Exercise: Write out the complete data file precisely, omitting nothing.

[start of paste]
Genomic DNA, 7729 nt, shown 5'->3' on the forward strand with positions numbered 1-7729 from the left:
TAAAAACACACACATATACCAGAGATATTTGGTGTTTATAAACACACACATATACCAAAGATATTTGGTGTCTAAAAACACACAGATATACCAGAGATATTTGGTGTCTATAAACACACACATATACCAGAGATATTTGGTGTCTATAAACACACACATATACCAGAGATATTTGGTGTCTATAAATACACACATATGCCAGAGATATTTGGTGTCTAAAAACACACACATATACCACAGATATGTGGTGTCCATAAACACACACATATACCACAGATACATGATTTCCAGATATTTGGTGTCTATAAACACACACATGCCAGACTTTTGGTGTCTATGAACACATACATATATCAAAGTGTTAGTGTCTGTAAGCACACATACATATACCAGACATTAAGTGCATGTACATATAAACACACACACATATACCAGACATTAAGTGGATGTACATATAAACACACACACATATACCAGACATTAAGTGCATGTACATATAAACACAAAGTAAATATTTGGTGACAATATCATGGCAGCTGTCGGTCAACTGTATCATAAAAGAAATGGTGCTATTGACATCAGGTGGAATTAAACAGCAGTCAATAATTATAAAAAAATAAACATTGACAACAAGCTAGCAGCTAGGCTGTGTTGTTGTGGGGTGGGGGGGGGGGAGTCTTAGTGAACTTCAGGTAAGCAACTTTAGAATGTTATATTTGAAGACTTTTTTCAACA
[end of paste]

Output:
Genomic DNA, 7729 nt, shown 5'->3' on the forward strand with positions numbered 1-7729 from the left:
TAAAAACACACACATATACCAGAGATATTTGGTGTTTATAAACACACACATATACCAAAGATATTTGGTGTCTAAAAACACACAGATATACCAGAGATATTTGGTGTCTATAAACACACACATATACCAGAGATATTTGGTGTCTATAAACACACACATATACCAGAGATATTTGGTGTCTATAAATACACACATATGCCAGAGATATTTGGTGTCTAAAAACACACACATATACCACAGATATGTGGTGTCCATAAACACACACATATACCACAGATACATGATTTCCAGATATTTGGTGTCTATAAACACACACATGCCAGACTTTTGGTGTCTATGAACACATACATATATCAAAGTGTTAGTGTCTGTAAGCACACATACATATACCAGACATTAAGTGCATGTACATATAAACACACACACATATACCAGACATTAAGTGGATGTACATATAAACACACACACATATACCAGACATTAAGTGCATGTACATATAAACACAAAGTAAATATTTGGTGACAATATCATGGCAGCTGTCGGTCAACTGTATCATAAAAGAAATGGTGCTATTGACATCAGGTGGAATTAAACAGCAGTCAATAATTATAAAAAAATAAACATTGACAACAAGCTAGCAGCTAGGCTGTGTTGTTGTGGGGTGGGGGGGGGGGAGTCTTAGTGAACTTCAGGTAAGCAACTTTAGAATGTTATATTTGAAGACTTTTTTCAACA